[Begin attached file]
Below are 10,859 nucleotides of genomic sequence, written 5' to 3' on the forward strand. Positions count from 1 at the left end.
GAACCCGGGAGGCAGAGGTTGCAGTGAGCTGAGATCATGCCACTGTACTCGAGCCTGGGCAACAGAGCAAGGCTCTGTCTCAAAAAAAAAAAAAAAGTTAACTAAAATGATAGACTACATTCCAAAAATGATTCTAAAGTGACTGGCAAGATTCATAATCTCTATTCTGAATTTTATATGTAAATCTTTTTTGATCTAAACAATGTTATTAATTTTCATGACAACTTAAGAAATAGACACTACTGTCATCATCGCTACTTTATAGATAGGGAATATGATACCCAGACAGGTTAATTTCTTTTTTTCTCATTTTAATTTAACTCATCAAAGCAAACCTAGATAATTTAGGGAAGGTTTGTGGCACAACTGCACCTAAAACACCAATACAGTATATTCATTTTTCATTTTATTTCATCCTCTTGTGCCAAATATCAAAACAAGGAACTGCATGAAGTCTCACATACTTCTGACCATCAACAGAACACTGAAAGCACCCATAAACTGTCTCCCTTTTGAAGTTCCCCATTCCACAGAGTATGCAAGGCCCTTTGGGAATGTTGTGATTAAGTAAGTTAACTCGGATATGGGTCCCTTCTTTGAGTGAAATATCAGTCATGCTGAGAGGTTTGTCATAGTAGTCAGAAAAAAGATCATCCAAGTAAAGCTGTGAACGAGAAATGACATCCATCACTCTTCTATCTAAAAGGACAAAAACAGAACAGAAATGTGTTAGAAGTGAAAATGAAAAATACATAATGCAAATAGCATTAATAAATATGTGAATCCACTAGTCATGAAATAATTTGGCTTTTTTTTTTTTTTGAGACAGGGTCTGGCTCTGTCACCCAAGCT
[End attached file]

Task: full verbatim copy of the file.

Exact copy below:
Below are 10,859 nucleotides of genomic sequence, written 5' to 3' on the forward strand. Positions count from 1 at the left end.
GAACCCGGGAGGCAGAGGTTGCAGTGAGCTGAGATCATGCCACTGTACTCGAGCCTGGGCAACAGAGCAAGGCTCTGTCTCAAAAAAAAAAAAAAAGTTAACTAAAATGATAGACTACATTCCAAAAATGATTCTAAAGTGACTGGCAAGATTCATAATCTCTATTCTGAATTTTATATGTAAATCTTTTTTGATCTAAACAATGTTATTAATTTTCATGACAACTTAAGAAATAGACACTACTGTCATCATCGCTACTTTATAGATAGGGAATATGATACCCAGACAGGTTAATTTCTTTTTTTCTCATTTTAATTTAACTCATCAAAGCAAACCTAGATAATTTAGGGAAGGTTTGTGGCACAACTGCACCTAAAACACCAATACAGTATATTCATTTTTCATTTTATTTCATCCTCTTGTGCCAAATATCAAAACAAGGAACTGCATGAAGTCTCACATACTTCTGACCATCAACAGAACACTGAAAGCACCCATAAACTGTCTCCCTTTTGAAGTTCCCCATTCCACAGAGTATGCAAGGCCCTTTGGGAATGTTGTGATTAAGTAAGTTAACTCGGATATGGGTCCCTTCTTTGAGTGAAATATCAGTCATGCTGAGAGGTTTGTCATAGTAGTCAGAAAAAAGATCATCCAAGTAAAGCTGTGAACGAGAAATGACATCCATCACTCTTCTATCTAAAAGGACAAAAACAGAACAGAAATGTGTTAGAAGTGAAAATGAAAAATACATAATGCAAATAGCATTAATAAATATGTGAATCCACTAGTCATGAAATAATTTGGCTTTTTTTTTTTTTTGAGACAGGGTCTGGCTCTGTCACCCAAGCT